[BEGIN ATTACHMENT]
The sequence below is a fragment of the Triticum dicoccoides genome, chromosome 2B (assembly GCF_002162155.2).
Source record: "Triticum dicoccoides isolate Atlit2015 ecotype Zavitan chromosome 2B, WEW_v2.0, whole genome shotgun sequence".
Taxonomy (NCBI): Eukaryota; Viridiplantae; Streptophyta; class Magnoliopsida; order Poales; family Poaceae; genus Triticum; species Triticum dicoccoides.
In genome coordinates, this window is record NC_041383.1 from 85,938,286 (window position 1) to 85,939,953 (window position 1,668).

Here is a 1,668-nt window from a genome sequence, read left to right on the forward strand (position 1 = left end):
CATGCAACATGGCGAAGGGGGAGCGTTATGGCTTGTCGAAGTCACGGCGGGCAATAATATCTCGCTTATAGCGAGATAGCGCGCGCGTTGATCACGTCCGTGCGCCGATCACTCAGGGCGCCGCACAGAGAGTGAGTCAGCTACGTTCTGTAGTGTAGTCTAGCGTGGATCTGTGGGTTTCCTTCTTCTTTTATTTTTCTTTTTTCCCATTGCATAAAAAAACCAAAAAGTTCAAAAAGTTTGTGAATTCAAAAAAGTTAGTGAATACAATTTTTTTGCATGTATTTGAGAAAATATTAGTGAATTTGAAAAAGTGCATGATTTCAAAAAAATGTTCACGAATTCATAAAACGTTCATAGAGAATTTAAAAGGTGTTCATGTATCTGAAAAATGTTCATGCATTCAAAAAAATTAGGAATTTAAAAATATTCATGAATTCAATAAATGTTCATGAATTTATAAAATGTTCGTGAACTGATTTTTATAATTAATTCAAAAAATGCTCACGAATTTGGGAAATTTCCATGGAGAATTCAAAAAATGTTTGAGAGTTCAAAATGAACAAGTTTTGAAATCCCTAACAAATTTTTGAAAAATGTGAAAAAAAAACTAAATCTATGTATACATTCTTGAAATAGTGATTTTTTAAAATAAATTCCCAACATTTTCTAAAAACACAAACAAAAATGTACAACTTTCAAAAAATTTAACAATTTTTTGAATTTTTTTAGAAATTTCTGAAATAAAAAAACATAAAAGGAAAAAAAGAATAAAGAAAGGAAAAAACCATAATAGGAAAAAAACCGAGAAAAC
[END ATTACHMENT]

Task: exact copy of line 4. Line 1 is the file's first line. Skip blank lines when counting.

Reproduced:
In genome coordinates, this window is record NC_041383.1 from 85,938,286 (window position 1) to 85,939,953 (window position 1,668).